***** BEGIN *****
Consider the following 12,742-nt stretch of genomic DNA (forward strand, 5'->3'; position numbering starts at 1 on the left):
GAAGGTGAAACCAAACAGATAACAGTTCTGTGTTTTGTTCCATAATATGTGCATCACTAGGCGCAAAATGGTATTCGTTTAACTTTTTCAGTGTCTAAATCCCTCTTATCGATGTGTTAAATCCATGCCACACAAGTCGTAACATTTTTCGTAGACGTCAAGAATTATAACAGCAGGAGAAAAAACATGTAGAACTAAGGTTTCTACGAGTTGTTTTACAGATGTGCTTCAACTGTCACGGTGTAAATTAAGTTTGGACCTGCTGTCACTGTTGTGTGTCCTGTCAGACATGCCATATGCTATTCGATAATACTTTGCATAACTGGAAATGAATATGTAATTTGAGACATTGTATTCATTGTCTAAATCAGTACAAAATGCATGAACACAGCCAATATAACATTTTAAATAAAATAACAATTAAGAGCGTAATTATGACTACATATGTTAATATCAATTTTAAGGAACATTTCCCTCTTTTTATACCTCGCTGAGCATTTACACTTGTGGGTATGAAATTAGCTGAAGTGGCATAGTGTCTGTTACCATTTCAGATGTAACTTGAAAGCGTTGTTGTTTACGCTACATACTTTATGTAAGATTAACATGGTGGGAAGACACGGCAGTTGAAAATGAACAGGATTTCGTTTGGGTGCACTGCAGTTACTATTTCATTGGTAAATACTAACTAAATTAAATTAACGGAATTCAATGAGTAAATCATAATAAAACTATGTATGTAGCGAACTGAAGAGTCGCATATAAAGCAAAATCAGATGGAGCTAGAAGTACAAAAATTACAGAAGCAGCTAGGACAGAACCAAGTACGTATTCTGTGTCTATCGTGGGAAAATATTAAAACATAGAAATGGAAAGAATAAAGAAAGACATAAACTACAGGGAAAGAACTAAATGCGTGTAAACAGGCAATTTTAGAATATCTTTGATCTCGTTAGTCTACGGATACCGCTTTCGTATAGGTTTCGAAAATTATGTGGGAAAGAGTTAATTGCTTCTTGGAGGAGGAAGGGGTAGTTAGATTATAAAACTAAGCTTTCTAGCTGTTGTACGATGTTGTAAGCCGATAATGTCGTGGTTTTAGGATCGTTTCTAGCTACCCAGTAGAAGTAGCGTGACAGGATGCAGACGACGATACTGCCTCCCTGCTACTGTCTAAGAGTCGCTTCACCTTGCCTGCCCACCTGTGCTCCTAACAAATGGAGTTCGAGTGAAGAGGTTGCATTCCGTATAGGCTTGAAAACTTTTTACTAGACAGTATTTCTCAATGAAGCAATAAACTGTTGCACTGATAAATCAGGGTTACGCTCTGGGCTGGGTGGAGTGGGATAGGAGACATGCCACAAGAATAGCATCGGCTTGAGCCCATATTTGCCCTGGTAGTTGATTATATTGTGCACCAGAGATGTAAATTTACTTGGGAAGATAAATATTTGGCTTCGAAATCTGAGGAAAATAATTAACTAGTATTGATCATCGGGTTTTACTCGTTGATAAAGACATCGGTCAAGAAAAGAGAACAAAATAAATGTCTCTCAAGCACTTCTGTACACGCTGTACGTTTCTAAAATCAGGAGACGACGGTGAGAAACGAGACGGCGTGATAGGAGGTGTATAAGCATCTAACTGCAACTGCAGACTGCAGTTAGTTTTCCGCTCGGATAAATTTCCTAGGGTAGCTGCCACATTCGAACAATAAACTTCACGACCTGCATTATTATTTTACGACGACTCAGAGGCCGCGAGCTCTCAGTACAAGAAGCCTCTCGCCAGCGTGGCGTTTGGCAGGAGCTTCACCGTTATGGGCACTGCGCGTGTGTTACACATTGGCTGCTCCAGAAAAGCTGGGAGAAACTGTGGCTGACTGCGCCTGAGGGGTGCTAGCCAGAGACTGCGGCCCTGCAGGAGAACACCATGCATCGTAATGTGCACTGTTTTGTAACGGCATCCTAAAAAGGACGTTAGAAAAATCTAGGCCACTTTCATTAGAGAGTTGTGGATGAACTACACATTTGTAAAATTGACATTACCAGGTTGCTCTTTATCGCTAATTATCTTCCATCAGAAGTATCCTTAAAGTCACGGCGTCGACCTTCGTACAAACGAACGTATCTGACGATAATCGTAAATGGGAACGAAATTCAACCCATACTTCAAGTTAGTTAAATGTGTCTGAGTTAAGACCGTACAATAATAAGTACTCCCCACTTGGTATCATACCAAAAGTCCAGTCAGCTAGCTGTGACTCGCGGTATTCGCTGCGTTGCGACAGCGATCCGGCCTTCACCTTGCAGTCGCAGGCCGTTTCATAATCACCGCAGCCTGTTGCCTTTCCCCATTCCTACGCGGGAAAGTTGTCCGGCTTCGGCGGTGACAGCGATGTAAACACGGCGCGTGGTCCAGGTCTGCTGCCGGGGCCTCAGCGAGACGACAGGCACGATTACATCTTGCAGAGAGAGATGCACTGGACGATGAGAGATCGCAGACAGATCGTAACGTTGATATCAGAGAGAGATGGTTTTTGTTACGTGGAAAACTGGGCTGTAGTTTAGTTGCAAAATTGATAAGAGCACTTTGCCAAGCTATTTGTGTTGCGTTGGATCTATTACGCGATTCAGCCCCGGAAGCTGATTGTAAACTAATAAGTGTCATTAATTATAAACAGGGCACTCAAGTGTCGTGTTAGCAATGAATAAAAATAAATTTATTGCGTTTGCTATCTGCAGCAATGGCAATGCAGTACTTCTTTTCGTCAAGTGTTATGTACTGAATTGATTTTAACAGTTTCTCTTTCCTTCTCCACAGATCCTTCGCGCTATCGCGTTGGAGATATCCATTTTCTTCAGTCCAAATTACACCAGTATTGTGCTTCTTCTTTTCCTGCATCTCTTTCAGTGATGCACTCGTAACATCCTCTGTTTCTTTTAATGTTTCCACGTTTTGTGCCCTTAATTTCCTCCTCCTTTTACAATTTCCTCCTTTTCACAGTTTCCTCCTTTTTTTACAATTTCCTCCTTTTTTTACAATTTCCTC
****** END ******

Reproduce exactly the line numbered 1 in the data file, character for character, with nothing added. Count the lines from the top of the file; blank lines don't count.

Consider the following 12,742-nt stretch of genomic DNA (forward strand, 5'->3'; position numbering starts at 1 on the left):